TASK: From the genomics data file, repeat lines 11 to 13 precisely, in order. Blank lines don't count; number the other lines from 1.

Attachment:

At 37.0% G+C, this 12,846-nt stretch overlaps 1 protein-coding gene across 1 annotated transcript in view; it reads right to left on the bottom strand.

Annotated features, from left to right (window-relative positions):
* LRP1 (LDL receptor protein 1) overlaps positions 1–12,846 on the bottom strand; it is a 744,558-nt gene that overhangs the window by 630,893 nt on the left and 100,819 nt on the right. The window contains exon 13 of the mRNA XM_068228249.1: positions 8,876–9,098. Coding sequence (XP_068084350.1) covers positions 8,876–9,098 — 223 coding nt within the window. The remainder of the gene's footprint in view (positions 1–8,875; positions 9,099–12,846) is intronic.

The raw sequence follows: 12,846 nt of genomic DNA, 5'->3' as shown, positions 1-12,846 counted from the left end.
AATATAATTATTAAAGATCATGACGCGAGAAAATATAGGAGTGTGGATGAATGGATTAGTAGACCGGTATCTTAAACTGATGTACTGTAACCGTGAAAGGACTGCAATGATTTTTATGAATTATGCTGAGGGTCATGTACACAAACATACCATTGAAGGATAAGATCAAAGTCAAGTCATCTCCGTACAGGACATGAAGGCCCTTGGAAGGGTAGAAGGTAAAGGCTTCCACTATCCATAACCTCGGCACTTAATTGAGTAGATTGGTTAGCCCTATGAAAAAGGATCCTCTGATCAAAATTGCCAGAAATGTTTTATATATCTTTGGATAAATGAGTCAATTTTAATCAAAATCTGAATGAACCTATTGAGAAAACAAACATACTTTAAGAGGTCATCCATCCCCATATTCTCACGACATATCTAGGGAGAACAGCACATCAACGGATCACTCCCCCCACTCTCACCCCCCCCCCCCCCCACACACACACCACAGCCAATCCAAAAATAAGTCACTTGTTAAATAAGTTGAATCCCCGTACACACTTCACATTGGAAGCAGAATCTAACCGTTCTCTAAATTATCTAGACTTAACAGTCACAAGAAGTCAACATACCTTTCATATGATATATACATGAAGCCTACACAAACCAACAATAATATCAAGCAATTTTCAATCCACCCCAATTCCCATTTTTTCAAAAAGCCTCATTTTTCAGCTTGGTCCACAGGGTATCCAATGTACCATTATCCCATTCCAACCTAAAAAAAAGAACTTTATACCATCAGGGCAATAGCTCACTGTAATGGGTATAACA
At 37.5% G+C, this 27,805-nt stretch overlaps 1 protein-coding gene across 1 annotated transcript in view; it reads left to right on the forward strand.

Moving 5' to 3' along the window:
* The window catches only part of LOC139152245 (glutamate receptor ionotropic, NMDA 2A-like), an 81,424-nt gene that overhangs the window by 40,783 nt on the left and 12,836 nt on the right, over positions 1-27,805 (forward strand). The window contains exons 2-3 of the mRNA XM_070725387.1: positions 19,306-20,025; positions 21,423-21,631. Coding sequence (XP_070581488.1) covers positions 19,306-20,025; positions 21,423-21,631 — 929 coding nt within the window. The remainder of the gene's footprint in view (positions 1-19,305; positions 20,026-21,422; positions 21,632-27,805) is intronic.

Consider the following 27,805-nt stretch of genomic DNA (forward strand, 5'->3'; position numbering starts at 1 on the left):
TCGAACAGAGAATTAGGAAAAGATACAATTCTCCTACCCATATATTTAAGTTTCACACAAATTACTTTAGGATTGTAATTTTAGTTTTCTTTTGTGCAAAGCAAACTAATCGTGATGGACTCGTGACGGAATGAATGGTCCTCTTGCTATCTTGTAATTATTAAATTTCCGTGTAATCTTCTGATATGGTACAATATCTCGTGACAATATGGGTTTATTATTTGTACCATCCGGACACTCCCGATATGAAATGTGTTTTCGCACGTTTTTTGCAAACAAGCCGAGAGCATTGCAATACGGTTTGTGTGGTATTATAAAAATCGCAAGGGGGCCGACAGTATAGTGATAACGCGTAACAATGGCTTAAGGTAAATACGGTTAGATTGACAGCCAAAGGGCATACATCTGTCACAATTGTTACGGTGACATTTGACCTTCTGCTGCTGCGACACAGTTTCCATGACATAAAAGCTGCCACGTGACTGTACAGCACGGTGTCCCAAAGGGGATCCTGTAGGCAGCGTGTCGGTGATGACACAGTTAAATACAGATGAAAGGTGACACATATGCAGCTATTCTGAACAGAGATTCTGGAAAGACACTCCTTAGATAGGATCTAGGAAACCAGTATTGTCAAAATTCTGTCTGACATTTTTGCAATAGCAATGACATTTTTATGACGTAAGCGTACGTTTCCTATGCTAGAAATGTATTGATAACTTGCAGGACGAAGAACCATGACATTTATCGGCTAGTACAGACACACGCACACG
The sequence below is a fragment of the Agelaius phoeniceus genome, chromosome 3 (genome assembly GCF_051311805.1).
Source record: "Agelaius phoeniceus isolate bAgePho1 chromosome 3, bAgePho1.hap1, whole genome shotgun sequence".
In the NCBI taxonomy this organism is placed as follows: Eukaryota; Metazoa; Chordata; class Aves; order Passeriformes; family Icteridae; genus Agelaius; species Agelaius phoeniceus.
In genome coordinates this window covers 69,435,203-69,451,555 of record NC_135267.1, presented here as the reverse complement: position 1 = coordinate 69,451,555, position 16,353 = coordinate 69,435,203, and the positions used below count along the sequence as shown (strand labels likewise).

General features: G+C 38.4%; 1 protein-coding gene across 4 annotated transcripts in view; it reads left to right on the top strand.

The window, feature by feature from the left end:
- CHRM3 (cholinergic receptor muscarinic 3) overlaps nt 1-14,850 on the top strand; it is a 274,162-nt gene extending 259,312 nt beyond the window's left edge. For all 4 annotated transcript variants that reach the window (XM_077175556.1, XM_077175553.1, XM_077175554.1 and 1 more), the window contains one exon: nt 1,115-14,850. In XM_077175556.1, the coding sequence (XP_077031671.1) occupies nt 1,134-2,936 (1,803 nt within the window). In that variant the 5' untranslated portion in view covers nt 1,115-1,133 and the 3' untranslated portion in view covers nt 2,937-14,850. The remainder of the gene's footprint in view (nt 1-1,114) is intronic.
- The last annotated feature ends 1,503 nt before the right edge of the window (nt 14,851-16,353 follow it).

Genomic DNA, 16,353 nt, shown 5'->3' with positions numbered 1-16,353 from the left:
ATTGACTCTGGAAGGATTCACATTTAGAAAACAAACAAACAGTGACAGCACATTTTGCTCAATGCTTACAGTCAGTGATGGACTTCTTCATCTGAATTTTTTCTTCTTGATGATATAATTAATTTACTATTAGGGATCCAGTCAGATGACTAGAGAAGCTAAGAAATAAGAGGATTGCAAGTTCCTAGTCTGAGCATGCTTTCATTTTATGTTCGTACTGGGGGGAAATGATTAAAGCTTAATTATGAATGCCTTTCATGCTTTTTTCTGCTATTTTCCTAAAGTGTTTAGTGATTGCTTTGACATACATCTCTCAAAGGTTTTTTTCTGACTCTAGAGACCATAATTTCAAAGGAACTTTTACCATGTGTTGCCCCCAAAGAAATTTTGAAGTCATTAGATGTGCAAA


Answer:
The sequence below is a fragment of the Agelaius phoeniceus genome, chromosome 3 (genome assembly GCF_051311805.1).
Source record: "Agelaius phoeniceus isolate bAgePho1 chromosome 3, bAgePho1.hap1, whole genome shotgun sequence".
In the NCBI taxonomy this organism is placed as follows: Eukaryota; Metazoa; Chordata; class Aves; order Passeriformes; family Icteridae; genus Agelaius; species Agelaius phoeniceus.